The opposition follows a trend among Dewey Beach, Del., residents who are frustrated the town has little control over wireless infrastructure installed in areas maintained by the Delaware Department of Transportation.
(TNS) — During a
The opposition follows an ongoing trend among community members and commissioners who are frustrated that the town has little control over wireless infrastructure installed on roads and rights of way maintained by the
Cooke said he and the town agree with many of the residents' comments, especially aesthetic concerns about the poles obstructing beach views.
"We have no desire for (the 5G poles)," Cooke said. "It's because of federal regulations and state regulations that we're required to allow them in, and we're doing everything we can to properly regulate them."
Following the 2 1/2 -hour hearing,
This list of standards was approved separately and included several requirements, including:
— Poles must be at least 50 feet from the midpoint of a beach entrance.
— New structures must be at least 100 feet from each other.
— Wireless companies should first consider installing equipment on existing utility or light poles, known as colocating.
The only changes to these standards were a clarification that new poles must be 100 feet from each other and that the distancing requirements did not apply if a company wished to colocate its equipment near existing wireless technology.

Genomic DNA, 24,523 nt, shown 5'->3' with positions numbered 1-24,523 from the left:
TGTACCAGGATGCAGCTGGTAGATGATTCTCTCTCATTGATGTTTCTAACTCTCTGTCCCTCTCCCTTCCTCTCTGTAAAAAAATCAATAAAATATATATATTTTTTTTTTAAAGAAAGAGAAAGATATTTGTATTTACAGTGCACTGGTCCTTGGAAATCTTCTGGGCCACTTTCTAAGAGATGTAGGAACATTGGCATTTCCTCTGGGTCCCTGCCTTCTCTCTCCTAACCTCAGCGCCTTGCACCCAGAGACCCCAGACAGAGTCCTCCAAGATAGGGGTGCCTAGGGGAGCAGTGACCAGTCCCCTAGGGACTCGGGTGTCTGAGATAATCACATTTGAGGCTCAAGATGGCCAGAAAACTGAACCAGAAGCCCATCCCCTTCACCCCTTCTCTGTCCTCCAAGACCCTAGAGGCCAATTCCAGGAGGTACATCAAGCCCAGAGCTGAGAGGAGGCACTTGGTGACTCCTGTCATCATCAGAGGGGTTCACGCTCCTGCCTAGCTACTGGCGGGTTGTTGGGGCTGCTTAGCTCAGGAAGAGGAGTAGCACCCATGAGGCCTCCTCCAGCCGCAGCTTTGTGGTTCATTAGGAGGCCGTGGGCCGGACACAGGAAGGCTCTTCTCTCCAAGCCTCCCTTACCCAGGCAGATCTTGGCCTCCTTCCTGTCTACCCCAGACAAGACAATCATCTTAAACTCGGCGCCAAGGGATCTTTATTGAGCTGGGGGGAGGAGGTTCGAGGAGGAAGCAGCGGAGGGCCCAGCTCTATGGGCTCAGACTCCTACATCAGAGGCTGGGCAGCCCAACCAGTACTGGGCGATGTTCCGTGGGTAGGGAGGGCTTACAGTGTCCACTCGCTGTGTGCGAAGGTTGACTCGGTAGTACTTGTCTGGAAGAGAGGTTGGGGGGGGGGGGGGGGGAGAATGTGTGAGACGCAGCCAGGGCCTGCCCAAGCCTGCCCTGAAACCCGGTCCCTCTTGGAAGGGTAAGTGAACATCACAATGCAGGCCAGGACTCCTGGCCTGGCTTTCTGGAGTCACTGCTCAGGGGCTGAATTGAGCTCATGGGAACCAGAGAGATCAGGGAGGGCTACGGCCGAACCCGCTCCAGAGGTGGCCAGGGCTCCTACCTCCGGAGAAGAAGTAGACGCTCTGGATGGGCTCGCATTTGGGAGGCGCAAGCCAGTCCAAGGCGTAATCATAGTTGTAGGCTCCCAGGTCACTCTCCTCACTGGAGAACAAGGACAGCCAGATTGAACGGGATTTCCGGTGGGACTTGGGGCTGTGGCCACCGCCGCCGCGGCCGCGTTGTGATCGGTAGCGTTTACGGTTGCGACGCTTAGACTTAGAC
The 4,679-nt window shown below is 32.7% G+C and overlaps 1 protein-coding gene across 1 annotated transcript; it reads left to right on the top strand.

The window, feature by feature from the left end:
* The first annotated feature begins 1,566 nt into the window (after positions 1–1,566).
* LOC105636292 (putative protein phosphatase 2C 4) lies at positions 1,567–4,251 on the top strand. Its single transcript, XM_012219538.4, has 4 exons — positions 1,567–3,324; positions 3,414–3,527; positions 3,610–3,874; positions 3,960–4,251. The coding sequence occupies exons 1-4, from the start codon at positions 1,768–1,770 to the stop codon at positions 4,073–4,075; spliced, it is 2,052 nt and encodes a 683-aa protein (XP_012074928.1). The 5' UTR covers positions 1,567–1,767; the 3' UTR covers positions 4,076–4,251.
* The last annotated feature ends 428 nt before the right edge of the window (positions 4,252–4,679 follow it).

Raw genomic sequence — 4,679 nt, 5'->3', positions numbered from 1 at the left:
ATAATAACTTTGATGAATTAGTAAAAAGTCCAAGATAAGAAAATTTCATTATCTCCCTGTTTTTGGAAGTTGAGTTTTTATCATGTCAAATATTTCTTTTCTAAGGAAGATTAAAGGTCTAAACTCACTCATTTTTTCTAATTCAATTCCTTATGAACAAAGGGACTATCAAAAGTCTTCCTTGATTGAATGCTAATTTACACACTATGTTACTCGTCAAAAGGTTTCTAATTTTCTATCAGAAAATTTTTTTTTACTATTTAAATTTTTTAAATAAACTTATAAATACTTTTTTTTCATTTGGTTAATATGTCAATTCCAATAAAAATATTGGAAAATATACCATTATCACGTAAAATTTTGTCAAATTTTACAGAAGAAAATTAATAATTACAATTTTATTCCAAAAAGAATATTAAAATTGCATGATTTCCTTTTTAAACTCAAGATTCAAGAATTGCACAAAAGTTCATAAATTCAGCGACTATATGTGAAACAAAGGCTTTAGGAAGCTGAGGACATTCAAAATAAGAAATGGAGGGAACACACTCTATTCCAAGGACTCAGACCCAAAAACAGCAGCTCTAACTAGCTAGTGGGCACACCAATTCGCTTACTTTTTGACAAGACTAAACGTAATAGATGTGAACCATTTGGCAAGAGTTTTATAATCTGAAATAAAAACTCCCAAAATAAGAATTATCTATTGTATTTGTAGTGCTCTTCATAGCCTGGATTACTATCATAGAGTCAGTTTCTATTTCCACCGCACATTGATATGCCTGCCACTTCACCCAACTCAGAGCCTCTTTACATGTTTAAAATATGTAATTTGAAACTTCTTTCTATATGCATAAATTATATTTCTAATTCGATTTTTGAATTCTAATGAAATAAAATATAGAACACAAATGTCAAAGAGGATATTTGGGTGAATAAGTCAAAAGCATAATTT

While the town council is hopeful that the ordinance and standards will help prevent more poles that take away from the "small beach town aesthetic," right now telecommunications companies still go through DelDOT for permitting and approval.
The town planned to amend an agreement with the state, which would give
But that decision was tabled for the commissioners to discuss and vote upon at a future meeting.
The new ordinance responded to some of the concerns from town residents like those who spoke at Tuesday's hearing.
One common thread was a question posed by resident
Both Winton and
They raised concerns about these companies investing in structures near the beach simply so visitors can stream videos or "have the convenience of downloading their funny cat videos whenever they want."
Others, like resident
In response, a representative from AT&T
Divis joined the call to respond to questions from commissioners and said he wished to build a stronger relationship with the community.
Still, many residents said they were ready to battle telecommunications companies that they believe are "ruining their peaceful and idyllic views," as
"I'm really disturbed and upset that this is even happening, that we're letting these big tech companies overrule all the citizens and homeowners of
Many who spoke said they were looking for any solution or action that could prevent these companies from installing 5G poles without the town's approval.
"We've done some research on that, and it doesn't look like it has positive outcomes," he said.
If the town cannot work with DelDOT and control the future of wireless infrastructure at
"What would happen if the town said enough is enough and we took those towers down?" Proctor asked the council.
(c)2021 Dover Post, Del. Distributed by Tribune Content Agency, LLC.
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